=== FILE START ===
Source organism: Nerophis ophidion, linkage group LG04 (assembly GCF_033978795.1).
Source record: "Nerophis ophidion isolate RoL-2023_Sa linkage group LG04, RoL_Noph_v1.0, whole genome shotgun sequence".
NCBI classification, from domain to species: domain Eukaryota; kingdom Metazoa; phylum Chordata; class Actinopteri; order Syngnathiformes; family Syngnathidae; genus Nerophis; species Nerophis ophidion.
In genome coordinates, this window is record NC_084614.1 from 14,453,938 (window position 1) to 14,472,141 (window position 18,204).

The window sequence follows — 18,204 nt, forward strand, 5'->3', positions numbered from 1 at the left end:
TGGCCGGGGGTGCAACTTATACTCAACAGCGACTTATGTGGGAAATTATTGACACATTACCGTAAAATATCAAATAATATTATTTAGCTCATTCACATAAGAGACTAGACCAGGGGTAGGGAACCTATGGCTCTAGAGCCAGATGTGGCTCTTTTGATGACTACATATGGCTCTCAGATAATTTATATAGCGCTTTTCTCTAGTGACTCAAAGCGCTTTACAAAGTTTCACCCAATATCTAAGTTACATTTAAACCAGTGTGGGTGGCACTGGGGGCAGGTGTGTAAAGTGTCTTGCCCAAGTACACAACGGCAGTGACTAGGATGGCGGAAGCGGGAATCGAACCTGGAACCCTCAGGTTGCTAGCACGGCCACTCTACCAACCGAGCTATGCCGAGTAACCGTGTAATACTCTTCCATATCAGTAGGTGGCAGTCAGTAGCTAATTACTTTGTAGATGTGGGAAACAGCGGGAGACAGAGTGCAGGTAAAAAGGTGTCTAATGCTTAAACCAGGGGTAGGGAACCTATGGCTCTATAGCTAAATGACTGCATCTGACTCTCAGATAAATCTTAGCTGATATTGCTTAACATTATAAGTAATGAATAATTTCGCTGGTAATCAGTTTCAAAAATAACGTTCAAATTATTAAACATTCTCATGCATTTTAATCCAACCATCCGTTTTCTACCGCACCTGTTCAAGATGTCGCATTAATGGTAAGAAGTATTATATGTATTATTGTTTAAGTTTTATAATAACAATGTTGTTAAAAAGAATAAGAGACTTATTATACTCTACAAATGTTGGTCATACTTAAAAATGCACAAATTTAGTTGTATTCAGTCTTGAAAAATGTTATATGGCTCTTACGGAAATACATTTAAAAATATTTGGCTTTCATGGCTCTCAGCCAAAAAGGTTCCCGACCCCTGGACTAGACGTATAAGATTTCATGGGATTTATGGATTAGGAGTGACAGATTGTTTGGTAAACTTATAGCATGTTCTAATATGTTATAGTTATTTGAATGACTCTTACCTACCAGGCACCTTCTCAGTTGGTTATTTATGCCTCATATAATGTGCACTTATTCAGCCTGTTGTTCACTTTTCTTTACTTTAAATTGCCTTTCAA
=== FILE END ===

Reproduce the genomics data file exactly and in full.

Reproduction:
Source organism: Nerophis ophidion, linkage group LG04 (assembly GCF_033978795.1).
Source record: "Nerophis ophidion isolate RoL-2023_Sa linkage group LG04, RoL_Noph_v1.0, whole genome shotgun sequence".
NCBI classification, from domain to species: domain Eukaryota; kingdom Metazoa; phylum Chordata; class Actinopteri; order Syngnathiformes; family Syngnathidae; genus Nerophis; species Nerophis ophidion.
In genome coordinates, this window is record NC_084614.1 from 14,453,938 (window position 1) to 14,472,141 (window position 18,204).

The window sequence follows — 18,204 nt, forward strand, 5'->3', positions numbered from 1 at the left end:
TGGCCGGGGGTGCAACTTATACTCAACAGCGACTTATGTGGGAAATTATTGACACATTACCGTAAAATATCAAATAATATTATTTAGCTCATTCACATAAGAGACTAGACCAGGGGTAGGGAACCTATGGCTCTAGAGCCAGATGTGGCTCTTTTGATGACTACATATGGCTCTCAGATAATTTATATAGCGCTTTTCTCTAGTGACTCAAAGCGCTTTACAAAGTTTCACCCAATATCTAAGTTACATTTAAACCAGTGTGGGTGGCACTGGGGGCAGGTGTGTAAAGTGTCTTGCCCAAGTACACAACGGCAGTGACTAGGATGGCGGAAGCGGGAATCGAACCTGGAACCCTCAGGTTGCTAGCACGGCCACTCTACCAACCGAGCTATGCCGAGTAACCGTGTAATACTCTTCCATATCAGTAGGTGGCAGTCAGTAGCTAATTACTTTGTAGATGTGGGAAACAGCGGGAGACAGAGTGCAGGTAAAAAGGTGTCTAATGCTTAAACCAGGGGTAGGGAACCTATGGCTCTATAGCTAAATGACTGCATCTGACTCTCAGATAAATCTTAGCTGATATTGCTTAACATTATAAGTAATGAATAATTTCGCTGGTAATCAGTTTCAAAAATAACGTTCAAATTATTAAACATTCTCATGCATTTTAATCCAACCATCCGTTTTCTACCGCACCTGTTCAAGATGTCGCATTAATGGTAAGAAGTATTATATGTATTATTGTTTAAGTTTTATAATAACAATGTTGTTAAAAAGAATAAGAGACTTATTATACTCTACAAATGTTGGTCATACTTAAAAATGCACAAATTTAGTTGTATTCAGTCTTGAAAAATGTTATATGGCTCTTACGGAAATACATTTAAAAATATTTGGCTTTCATGGCTCTCAGCCAAAAAGGTTCCCGACCCCTGGACTAGACGTATAAGATTTCATGGGATTTATGGATTAGGAGTGACAGATTGTTTGGTAAACTTATAGCATGTTCTAATATGTTATAGTTATTTGAATGACTCTTACCTACCAGGCACCTTCTCAGTTGGTTATTTATGCCTCATATAATGTGCACTTATTCAGCCTGTTGTTCACTTTTCTTTACTTTAAATTGCCTTTCAA